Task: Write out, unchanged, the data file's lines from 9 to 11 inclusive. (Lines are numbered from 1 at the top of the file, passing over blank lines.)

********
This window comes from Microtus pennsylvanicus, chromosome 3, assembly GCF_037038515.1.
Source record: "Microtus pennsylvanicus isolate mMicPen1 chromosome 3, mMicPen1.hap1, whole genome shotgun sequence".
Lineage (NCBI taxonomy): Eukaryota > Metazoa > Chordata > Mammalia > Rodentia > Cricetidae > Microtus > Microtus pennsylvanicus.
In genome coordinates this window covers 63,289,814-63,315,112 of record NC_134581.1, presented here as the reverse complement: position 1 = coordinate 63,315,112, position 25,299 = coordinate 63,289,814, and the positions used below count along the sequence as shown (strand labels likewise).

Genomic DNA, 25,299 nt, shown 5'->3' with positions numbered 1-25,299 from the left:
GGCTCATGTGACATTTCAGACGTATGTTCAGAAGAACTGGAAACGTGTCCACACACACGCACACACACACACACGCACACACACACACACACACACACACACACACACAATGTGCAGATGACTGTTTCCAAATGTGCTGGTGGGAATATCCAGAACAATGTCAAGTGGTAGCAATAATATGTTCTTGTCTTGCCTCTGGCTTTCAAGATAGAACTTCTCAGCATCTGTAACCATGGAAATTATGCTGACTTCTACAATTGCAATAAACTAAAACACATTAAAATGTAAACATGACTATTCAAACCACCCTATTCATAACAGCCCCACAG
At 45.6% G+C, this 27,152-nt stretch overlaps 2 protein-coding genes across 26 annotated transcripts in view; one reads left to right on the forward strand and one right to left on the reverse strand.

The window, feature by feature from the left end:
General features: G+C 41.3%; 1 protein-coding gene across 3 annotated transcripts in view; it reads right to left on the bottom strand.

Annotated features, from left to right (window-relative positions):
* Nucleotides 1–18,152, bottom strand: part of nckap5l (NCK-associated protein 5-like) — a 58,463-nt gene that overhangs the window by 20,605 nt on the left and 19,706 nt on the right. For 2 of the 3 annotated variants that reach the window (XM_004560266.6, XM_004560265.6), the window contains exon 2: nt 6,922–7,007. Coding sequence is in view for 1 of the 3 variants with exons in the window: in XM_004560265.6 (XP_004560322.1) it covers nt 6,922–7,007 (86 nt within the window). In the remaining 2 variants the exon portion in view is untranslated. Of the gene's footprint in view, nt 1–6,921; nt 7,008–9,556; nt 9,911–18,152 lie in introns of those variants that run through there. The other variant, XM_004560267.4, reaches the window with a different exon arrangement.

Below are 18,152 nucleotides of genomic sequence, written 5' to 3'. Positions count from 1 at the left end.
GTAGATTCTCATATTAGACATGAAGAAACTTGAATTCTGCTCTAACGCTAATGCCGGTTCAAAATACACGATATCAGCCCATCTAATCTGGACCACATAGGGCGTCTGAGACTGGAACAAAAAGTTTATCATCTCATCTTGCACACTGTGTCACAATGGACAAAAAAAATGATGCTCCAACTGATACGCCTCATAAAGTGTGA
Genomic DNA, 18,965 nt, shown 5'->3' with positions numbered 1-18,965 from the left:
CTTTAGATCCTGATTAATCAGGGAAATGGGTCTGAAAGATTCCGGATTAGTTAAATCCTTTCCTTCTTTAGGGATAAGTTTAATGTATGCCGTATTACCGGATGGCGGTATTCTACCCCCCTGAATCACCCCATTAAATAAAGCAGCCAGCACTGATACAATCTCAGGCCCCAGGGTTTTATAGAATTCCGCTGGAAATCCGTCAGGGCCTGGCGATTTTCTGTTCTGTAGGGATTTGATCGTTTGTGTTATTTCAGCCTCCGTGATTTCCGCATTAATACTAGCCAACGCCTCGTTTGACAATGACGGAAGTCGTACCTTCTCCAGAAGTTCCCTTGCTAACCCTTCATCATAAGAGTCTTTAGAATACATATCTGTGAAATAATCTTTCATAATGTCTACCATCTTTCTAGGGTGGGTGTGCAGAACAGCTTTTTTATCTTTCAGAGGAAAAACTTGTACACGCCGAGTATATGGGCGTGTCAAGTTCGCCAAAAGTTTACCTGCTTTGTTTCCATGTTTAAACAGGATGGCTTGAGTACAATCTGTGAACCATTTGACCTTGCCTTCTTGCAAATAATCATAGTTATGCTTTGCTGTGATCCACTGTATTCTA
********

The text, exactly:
General features: G+C 41.3%; 1 protein-coding gene across 3 annotated transcripts in view; it reads right to left on the bottom strand.

Annotated features, from left to right (window-relative positions):
* Nucleotides 1–18,152, bottom strand: part of nckap5l (NCK-associated protein 5-like) — a 58,463-nt gene that overhangs the window by 20,605 nt on the left and 19,706 nt on the right. For 2 of the 3 annotated variants that reach the window (XM_004560266.6, XM_004560265.6), the window contains exon 2: nt 6,922–7,007. Coding sequence is in view for 1 of the 3 variants with exons in the window: in XM_004560265.6 (XP_004560322.1) it covers nt 6,922–7,007 (86 nt within the window). In the remaining 2 variants the exon portion in view is untranslated. Of the gene's footprint in view, nt 1–6,921; nt 7,008–9,556; nt 9,911–18,152 lie in introns of those variants that run through there. The other variant, XM_004560267.4, reaches the window with a different exon arrangement.